Popular Canadian singer/songwriter and pseudo social justice-warrior, Bryan Adams, canceled a Mississippi tour performance in protest over the state’s alleged anti-LGBT law.
Adams felt compelled to deny his artistic gifts and talents to citizens of states that have enacted policy they disagreed with. Wrote Adams, “I cannot in good conscience perform in a state where certain people are being denied their civil rights.” He’s slightly in error on the matter – the laws don’t deny anyone’s civil rights. Rather, they protect them, and that includes religious freedom as well. The ACLU once recognized this fact as a civil liberty.
Adams has the right to deny his Mississippi fans the opportunity to enjoy his music. Bruce Springsteen and Ringo Starr also have the right to cancel their performances in North Carolina and deny their fans the pleasure of their performances.
But one might be justified in asking a few questions about Adams: When did he get religion about the LGBT movement, and why take it out on the good folks in Mississippi? After all, Adams has performed in several countries where Sharia Law prescribes the death penalty for consensual homosexual sex (UAE) and also for extramarital sex (Qatar.) See his concert schedule in Qatar, UAE, Syria, and Lebanon.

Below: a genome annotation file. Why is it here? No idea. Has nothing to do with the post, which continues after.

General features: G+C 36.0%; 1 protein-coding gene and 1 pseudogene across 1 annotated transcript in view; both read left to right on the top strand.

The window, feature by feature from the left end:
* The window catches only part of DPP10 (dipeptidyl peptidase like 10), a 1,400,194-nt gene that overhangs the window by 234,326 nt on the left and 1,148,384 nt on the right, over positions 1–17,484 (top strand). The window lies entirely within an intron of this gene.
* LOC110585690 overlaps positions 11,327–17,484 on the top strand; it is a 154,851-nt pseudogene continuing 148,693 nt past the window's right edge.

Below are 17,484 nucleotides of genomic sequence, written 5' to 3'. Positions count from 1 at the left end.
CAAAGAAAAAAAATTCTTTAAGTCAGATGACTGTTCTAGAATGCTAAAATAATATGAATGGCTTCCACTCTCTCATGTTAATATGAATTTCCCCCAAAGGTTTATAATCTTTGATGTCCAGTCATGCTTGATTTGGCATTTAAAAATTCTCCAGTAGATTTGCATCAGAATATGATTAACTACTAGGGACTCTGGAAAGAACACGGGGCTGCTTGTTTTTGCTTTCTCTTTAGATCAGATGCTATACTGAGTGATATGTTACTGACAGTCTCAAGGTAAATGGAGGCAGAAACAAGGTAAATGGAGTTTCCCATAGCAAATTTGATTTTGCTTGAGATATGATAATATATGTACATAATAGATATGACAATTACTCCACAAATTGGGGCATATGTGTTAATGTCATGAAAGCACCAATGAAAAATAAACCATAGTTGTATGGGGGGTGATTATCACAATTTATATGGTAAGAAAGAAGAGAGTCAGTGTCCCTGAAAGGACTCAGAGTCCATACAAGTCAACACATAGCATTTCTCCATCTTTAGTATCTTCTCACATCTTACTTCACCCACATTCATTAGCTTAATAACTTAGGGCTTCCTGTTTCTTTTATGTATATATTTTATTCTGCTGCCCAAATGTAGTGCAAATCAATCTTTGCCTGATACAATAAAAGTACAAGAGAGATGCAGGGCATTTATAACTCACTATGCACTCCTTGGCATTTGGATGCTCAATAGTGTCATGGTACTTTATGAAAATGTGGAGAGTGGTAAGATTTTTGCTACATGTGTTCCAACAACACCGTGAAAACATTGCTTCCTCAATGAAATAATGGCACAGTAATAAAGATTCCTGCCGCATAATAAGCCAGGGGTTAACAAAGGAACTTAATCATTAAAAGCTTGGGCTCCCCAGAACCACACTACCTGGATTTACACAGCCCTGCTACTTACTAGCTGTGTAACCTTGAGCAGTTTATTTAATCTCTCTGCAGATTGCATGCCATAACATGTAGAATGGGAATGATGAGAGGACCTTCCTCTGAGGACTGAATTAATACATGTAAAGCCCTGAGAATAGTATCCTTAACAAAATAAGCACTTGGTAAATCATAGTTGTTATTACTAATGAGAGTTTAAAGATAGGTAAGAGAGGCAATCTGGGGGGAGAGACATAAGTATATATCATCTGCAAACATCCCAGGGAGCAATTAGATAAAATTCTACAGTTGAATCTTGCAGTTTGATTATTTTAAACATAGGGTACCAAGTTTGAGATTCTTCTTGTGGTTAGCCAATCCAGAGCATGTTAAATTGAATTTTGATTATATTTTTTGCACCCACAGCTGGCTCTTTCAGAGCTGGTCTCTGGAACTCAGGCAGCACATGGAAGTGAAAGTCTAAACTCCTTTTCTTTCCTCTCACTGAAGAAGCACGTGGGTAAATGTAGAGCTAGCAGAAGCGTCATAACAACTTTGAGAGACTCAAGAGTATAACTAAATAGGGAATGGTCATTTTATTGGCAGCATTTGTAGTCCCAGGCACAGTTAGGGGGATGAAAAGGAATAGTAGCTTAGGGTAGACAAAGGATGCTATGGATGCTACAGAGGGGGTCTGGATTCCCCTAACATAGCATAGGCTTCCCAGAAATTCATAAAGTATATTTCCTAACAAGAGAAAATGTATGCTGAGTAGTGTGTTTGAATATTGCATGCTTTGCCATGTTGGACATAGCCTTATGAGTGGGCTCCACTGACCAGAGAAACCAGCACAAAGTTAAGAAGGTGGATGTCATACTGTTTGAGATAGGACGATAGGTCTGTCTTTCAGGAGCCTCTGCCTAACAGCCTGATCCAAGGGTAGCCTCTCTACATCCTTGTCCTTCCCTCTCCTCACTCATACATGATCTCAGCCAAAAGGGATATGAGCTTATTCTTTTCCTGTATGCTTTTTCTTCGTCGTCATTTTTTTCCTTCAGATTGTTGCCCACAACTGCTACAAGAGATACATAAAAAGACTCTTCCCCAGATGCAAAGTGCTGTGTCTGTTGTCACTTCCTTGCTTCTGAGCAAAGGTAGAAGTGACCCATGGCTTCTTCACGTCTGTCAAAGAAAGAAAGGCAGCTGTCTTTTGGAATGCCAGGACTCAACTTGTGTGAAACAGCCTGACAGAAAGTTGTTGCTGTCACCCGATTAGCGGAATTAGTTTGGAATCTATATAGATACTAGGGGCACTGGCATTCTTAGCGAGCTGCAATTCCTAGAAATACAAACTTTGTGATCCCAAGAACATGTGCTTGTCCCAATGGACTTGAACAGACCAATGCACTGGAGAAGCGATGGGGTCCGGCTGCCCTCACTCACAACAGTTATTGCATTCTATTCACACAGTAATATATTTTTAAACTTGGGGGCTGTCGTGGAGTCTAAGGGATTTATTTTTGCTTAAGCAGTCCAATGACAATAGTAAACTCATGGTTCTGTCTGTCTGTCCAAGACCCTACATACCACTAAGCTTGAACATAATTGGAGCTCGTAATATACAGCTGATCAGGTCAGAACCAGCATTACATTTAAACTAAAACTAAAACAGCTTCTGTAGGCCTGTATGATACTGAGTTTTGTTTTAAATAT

Mississippi’s religious freedom law only states the government cannot force a citizen into an action if it is against a sincerely held religious belief. Mississippi’s religious freedom law doesn’t demand persecution or punishment for gays or transgenders. It does allow for someone to withhold a service if it would run counter to the beliefs of that person to perform that service – like a baker refusing to bake a cake for a gay wedding because that was against his beliefs; or a musician refusing to perform a concert in a place because it was not consistent with his beliefs.
So why is it okay for Adams, Springsteen and Starr to act on their conscience or beliefs, but it’s not okay for a baker or florist or a religious school to act on theirs?